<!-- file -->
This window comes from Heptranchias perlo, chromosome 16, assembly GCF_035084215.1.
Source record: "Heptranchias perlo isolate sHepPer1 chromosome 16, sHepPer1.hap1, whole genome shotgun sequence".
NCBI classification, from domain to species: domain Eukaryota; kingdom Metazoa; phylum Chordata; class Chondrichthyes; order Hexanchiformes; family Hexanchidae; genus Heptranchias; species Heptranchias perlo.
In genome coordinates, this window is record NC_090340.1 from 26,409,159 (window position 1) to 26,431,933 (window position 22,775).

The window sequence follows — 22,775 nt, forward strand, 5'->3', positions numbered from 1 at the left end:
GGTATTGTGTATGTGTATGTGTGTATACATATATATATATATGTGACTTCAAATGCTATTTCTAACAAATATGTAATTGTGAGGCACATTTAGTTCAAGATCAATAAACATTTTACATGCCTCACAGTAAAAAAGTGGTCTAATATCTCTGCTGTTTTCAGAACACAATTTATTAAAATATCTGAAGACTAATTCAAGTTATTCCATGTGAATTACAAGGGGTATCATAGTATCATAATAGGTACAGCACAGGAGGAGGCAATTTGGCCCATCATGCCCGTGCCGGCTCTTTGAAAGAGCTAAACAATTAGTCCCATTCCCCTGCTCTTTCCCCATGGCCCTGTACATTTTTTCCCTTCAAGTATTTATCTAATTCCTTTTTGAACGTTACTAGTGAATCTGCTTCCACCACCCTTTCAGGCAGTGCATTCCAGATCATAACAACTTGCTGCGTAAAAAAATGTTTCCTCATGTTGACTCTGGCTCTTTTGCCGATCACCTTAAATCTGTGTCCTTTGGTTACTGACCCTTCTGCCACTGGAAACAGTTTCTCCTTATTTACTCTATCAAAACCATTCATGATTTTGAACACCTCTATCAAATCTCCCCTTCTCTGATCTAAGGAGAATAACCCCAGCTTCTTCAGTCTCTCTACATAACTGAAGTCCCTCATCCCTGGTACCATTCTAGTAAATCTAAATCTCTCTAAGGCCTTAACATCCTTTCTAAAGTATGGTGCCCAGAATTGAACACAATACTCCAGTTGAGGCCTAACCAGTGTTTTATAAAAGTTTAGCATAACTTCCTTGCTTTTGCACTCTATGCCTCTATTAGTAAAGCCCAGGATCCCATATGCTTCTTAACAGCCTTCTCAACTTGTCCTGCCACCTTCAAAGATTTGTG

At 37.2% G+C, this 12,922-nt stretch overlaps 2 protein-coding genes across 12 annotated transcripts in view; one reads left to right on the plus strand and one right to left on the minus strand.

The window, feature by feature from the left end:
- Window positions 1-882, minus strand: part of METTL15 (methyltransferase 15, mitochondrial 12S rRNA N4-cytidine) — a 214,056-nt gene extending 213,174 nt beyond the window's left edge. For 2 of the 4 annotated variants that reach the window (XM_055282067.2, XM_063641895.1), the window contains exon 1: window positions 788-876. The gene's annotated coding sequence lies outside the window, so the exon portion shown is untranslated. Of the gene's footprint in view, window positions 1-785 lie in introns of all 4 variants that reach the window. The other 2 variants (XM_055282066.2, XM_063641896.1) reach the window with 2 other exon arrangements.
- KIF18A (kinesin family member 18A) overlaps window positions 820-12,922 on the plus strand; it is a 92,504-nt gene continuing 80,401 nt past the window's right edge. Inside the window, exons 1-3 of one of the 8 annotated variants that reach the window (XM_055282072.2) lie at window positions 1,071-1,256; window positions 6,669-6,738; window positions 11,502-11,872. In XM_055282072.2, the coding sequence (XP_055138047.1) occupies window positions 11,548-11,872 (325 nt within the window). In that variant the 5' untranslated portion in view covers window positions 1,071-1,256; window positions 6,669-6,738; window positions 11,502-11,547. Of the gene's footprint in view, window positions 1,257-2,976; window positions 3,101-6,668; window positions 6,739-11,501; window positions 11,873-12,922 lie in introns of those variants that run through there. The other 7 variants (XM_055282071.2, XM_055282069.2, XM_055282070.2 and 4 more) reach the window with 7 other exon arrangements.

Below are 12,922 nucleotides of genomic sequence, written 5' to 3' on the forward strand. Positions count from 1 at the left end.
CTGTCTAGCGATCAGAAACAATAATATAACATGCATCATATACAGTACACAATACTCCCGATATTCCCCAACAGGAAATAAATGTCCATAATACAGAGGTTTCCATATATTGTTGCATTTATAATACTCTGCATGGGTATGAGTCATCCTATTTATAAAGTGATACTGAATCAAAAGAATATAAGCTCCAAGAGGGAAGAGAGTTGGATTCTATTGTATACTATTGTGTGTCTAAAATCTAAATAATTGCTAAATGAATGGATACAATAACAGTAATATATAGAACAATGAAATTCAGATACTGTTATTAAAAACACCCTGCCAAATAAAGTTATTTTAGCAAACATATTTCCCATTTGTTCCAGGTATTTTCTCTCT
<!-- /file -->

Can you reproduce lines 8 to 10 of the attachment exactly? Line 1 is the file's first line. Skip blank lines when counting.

The window, feature by feature from the left end:
- Window positions 1-882, minus strand: part of METTL15 (methyltransferase 15, mitochondrial 12S rRNA N4-cytidine) — a 214,056-nt gene extending 213,174 nt beyond the window's left edge. For 2 of the 4 annotated variants that reach the window (XM_055282067.2, XM_063641895.1), the window contains exon 1: window positions 788-876. The gene's annotated coding sequence lies outside the window, so the exon portion shown is untranslated. Of the gene's footprint in view, window positions 1-785 lie in introns of all 4 variants that reach the window. The other 2 variants (XM_055282066.2, XM_063641896.1) reach the window with 2 other exon arrangements.
- KIF18A (kinesin family member 18A) overlaps window positions 820-12,922 on the plus strand; it is a 92,504-nt gene continuing 80,401 nt past the window's right edge. Inside the window, exons 1-3 of one of the 8 annotated variants that reach the window (XM_055282072.2) lie at window positions 1,071-1,256; window positions 6,669-6,738; window positions 11,502-11,872. In XM_055282072.2, the coding sequence (XP_055138047.1) occupies window positions 11,548-11,872 (325 nt within the window). In that variant the 5' untranslated portion in view covers window positions 1,071-1,256; window positions 6,669-6,738; window positions 11,502-11,547. Of the gene's footprint in view, window positions 1,257-2,976; window positions 3,101-6,668; window positions 6,739-11,501; window positions 11,873-12,922 lie in introns of those variants that run through there. The other 7 variants (XM_055282071.2, XM_055282069.2, XM_055282070.2 and 4 more) reach the window with 7 other exon arrangements.